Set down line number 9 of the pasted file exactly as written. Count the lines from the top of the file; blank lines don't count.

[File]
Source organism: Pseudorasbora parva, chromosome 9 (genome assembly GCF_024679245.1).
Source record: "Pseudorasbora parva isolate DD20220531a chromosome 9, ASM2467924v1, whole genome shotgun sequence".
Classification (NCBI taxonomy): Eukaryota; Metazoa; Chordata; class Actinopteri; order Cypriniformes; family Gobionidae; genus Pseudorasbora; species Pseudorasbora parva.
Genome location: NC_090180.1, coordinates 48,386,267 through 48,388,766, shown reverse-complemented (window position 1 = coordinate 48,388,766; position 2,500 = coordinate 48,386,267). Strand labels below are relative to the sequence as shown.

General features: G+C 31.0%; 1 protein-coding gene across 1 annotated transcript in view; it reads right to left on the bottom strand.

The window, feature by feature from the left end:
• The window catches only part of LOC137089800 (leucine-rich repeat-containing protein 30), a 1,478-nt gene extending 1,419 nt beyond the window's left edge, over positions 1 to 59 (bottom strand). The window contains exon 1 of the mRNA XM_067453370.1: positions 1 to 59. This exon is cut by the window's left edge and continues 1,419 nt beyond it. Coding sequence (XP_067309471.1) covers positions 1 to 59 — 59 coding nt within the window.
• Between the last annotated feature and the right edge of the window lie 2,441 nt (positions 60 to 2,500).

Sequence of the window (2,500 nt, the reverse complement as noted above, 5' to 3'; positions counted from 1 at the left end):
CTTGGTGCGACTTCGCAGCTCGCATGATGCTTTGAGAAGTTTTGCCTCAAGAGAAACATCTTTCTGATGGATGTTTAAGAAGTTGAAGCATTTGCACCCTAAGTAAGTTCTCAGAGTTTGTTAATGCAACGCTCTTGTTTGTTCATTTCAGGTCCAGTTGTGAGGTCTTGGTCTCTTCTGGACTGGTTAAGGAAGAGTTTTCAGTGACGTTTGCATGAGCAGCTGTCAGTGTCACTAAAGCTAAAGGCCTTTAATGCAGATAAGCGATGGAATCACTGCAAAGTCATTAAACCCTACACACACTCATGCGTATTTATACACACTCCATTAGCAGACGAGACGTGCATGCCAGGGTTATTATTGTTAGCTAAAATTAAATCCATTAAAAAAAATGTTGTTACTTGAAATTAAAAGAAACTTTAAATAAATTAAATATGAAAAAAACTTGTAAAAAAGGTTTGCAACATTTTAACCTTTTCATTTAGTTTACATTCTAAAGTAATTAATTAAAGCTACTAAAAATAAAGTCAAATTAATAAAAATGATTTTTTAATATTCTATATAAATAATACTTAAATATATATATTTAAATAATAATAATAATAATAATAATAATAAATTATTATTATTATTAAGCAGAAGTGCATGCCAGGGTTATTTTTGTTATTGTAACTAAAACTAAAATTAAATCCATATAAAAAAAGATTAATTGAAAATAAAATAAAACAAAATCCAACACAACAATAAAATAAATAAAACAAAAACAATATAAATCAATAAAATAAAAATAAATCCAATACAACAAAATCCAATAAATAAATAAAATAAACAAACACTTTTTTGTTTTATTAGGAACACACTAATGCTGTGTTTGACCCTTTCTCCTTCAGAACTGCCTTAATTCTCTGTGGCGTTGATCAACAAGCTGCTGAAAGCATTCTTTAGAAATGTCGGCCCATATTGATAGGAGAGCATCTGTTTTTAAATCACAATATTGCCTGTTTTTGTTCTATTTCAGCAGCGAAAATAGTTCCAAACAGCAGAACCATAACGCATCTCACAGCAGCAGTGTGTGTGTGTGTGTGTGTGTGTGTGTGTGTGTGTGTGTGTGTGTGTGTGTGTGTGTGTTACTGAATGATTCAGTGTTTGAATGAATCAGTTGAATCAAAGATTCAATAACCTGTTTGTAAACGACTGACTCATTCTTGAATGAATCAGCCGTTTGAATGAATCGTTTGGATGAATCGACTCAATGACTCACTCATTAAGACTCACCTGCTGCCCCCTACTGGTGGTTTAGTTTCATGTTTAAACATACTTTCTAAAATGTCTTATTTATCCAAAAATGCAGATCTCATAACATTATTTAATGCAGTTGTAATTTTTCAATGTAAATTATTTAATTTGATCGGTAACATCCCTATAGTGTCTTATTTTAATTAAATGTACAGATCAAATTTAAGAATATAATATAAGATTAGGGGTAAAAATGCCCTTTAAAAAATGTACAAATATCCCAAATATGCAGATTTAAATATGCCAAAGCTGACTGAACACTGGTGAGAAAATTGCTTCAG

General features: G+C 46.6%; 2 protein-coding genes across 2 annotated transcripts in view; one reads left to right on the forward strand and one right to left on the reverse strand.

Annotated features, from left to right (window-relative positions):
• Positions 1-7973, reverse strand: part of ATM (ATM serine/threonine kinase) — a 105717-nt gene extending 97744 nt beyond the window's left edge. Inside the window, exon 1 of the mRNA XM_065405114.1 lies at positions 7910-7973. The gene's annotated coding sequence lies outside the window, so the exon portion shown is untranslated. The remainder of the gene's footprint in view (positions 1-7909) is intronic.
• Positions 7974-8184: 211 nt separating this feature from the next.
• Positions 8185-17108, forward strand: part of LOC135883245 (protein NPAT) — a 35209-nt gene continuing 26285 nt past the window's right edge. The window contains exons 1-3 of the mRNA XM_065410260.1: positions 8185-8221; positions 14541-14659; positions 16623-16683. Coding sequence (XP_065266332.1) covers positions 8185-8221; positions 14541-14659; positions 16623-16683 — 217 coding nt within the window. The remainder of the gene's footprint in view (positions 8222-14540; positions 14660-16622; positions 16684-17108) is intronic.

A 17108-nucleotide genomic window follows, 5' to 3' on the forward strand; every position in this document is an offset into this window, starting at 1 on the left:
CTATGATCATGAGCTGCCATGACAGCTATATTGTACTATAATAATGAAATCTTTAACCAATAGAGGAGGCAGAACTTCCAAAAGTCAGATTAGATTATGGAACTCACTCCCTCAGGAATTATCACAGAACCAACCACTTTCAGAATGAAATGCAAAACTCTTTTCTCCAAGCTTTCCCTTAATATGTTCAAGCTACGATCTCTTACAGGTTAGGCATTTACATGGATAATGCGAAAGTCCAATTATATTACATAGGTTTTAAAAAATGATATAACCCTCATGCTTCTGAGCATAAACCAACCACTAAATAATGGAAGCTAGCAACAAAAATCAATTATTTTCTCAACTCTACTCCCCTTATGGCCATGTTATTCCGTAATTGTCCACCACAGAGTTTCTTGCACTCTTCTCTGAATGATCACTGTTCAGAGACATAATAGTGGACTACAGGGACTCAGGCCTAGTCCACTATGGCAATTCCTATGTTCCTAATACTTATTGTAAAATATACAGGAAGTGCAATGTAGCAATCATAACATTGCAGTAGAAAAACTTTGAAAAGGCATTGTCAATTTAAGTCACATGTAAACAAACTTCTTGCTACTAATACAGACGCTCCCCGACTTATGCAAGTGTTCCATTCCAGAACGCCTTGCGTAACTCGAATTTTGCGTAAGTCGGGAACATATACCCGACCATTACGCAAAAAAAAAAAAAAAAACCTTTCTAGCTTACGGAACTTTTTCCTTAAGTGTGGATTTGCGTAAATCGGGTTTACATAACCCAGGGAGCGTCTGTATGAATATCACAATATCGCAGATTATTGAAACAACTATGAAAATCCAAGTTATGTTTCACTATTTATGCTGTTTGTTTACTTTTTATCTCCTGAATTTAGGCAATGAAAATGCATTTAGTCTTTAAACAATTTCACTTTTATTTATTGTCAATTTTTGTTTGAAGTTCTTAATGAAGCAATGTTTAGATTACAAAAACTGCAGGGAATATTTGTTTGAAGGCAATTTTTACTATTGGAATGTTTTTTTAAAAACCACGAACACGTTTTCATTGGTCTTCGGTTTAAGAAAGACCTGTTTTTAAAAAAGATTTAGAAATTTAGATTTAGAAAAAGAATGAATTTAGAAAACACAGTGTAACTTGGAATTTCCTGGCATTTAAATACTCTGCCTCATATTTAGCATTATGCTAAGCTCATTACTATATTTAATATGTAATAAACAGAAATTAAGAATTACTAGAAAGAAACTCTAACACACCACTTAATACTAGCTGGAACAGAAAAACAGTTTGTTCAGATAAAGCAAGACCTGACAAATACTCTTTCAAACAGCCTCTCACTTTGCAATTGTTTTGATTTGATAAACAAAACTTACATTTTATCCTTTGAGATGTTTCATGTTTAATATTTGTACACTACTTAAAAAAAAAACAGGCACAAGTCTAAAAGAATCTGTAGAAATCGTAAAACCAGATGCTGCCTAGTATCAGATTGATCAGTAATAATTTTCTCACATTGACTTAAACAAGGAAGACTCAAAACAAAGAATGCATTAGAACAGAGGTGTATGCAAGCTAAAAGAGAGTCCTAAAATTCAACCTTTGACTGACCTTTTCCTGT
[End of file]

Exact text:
Sequence of the window (2,500 nt, the reverse complement as noted above, 5' to 3'; positions counted from 1 at the left end):